Drohnen - Italien - Sigonella

Stützpunkt Sizilien: Informations-Klage zu Italiens Beteiligung am US-Drohnenprogramm

Drohnen - Italien - Sigonella

Stützpunkt Sizilien: Informations-Klage zu Italiens Beteiligung am US-Drohnenprogramm

Der Militärstützpunkt Sigonella auf Sizilien (Italien) ist für US-Drohnenangriffe in Nordafrika von strategischer Bedeutung. Auf Basis eines – bisher unveröffentlichten – Abkommens zwischen Rom und Washington können die USA nach formaler Autorisierung durch den italienischen Kommandeur offenbar bewaffnete Drohnen von Sigonella aus einsetzen. Damit würde sich Italien bei den Drohnenangriffen direkt mitschuldig machen.

Das ECCHR hat gemäß des italienischen Informationsfreiheitsgesetzes (Freedom of Information Act) 2017 Anträge auf Zugang zu Informationen über US-Drohnen, die sich in Sigonella befinden, gestellt.

Fall

Im Juli 2017 reichte das ECCHR eine Klage beim Verwaltungsgericht in Rom ein, um Zugang zu den Dokumenten über Sigonella zu erhalten. Im Dezember 2017 wies das Gericht die Beschwerde aus verfahrenstechnischen Gründen zurück. Daraufhin legte das ECCHR im März 2018 daher beim Obersten Verwaltungsgericht von Italien (Consiglio di Stato) ein. Dieses gab dem ECCHR im Oktober 2019 Recht: es müsse weiter zu der Kooperation zwischen Italien und den USA ermittelt werden. Doch im Juli 2020 wies das Verwaltungsgericht in Rom die Informationsanfrage erneut zurück - aus formalen Gründen.

Kontext

Der Drohnenkrieg der USA verletzt oft internationales Recht – wie etwa strenge Regeln zur Anwendung von Gewalt und zur Selbstverteidigung (ius ad bellum), Prinzipien und Gesetze der Kriegsführung (ius in bello) sowie fundamentale Menschenrechte (das Recht auf Leben und körperliche Unversehrtheit). Die Anwendung tödlicher Gewalt gegen Personen außerhalb eines bewaffneten Konfliktes und gegen Personen, deren Status – ob militärisches Ziel oder Zivilist*in – nicht ausreichend geprüft wurde, ist eine grobe Verletzung der Menschenrechte und verstößt gegen das Völkerrecht.

Europa spielt eine Schlüsselrolle im US-Drohnenprogramm: Einige Länder – wie Italien – riskieren dabei, Beihilfe zu den Völkerrechtsverstößen und internationalen Straftaten zu leisten.

Grundlagen

Dieses Q&A informiert über die rechtlichen Grundlagen der Klage in Italien.

The Sigonella Air Base in Sicily is of strategic importance for US drone operations, in particular in Libya and other North African countries. Based on a – publicly undisclosed – agreement between Rome and Washington, it is understood that the US can operate armed drones from Sigonella subject to formal authorization by the Italian Commander. This could make Italy directly involved in drone attacks.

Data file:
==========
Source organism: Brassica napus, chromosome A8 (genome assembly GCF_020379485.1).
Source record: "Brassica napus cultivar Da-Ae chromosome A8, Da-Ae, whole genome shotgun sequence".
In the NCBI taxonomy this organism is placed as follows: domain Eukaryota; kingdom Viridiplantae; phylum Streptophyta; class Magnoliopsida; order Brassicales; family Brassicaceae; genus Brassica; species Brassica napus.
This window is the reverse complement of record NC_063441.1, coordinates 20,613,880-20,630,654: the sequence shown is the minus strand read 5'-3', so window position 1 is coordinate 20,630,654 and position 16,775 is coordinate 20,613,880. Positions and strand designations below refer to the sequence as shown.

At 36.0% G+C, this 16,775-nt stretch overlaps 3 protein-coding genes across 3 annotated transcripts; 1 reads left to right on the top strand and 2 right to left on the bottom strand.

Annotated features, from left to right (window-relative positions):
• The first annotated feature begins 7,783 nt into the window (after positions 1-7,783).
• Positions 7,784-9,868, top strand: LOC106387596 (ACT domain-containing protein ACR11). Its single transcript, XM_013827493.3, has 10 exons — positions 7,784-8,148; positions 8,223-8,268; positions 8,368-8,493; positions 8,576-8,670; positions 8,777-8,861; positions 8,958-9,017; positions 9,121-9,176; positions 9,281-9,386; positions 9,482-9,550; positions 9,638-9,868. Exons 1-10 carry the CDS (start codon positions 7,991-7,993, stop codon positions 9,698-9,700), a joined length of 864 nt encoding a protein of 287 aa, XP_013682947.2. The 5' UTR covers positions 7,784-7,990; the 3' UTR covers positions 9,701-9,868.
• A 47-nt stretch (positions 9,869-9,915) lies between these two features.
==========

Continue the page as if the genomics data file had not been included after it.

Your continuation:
ECCHR is seeking to obtain more information about the actual use of armed drones located in Sigonella and in particular the role played by Italy in US drone operations overseas.

Under Article 5 of Legislative Decree No. 33/2013, as amended in 2016, everyone is entitled to request access to any documents held by the public administration; a denial is possible but limited to exceptional cases set out in Article 5-bis. It is a general principle of administrative law that a comprehensive justification must be provided for any such denials.

In April 2017, ECCHR filed three requests to the Naval Air Commander of Sigonella, the Ministry of Defense and the Presidency of the Council of Ministries and received either no response or a denial of access. ECCHR had requested access to relevant information on Sigonella, including the costs of the airbase, the number of remotely piloted aircraft located at Sigonella, the number of personnel employed there, and the number and scope of authorizations given by the Italian Commander to the US Commander for extraterritorial operations carried out by armed drones.

A public administration body must respond to a request for information within 30 days; if it fails to do so, or denies access, according to Article 5 Paragraph 7 of Legislative Decree 33/2013 the applicant can file a request to a higher authority (“Responsabile della prevenzione della corruzione e della trasparenza”) within the administration to have the decision reviewed within a maximum of 20 days. This authority denied ECCHR’s requests for review in this case. ECCHR then filed a complaint to the administrative tribunal (TAR) and ultimately appealed to the Italian Supreme Administrative Court.

Measures taken by administrative authorities can generally be challenged at the regional administrative tribunal (Tribunale Amministrativo Regionale, TAR) in Rome. In July 2017, ECCHR filed a judicial complaint to the TAR regarding the denial of access, on the basis that insufficient reasons were given for the decision. In particular, Italian authorities failed to properly justify why the publication of the requested documents would endanger Italy’s defense or security interests or international relations and failed to properly consider the right to be informed about issues that are extremely relevant for public interest.

In December 2017, the TAR dismissed ECCHR’s complaint on procedural – and not substantial – grounds. In particular, the TAR found that the complaint was inadmissible due to the failure to notify possible counterparts of the complaint. These counterparts were generically identified by the administrative judge as “the Government of the United States of America.” In March 2018, ECCHR filed an appeal against the decision of the TAR before the Consiglio di Stato (Supreme Administrative Court).

The appeal to the Consiglio di Stato was filed by ECCHR in March 2018 and a decision was delivered in October 2019. The court referred the case back to the regional court still reaffirming the procedural obligations for ECCHR.

ECCHR resumed the case at the TAR, complying with the Consiglio di Stato procedural request. The new hearing is set for 1 July 2020.